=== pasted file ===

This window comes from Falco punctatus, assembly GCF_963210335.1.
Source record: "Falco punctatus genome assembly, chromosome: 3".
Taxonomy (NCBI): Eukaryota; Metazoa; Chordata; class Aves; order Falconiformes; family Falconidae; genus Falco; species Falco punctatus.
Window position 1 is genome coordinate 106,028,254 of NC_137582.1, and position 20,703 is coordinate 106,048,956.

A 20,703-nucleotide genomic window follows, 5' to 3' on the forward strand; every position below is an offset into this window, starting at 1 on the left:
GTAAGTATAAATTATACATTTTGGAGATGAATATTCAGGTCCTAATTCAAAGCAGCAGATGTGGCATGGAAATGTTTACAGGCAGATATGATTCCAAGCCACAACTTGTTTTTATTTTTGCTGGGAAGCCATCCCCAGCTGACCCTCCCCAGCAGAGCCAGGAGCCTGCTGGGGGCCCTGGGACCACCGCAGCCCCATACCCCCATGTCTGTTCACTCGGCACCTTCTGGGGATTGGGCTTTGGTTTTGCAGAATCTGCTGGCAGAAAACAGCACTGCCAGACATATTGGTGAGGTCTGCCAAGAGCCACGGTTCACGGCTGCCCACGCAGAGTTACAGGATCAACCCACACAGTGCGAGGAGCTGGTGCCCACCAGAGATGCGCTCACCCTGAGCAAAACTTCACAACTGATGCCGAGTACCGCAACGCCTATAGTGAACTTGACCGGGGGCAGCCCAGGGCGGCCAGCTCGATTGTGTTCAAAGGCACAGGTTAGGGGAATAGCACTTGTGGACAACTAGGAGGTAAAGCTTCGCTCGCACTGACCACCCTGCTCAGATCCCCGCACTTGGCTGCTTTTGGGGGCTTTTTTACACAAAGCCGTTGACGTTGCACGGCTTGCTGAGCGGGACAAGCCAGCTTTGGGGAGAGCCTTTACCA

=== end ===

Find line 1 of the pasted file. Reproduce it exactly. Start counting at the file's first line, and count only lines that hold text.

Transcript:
This window comes from Falco punctatus, assembly GCF_963210335.1.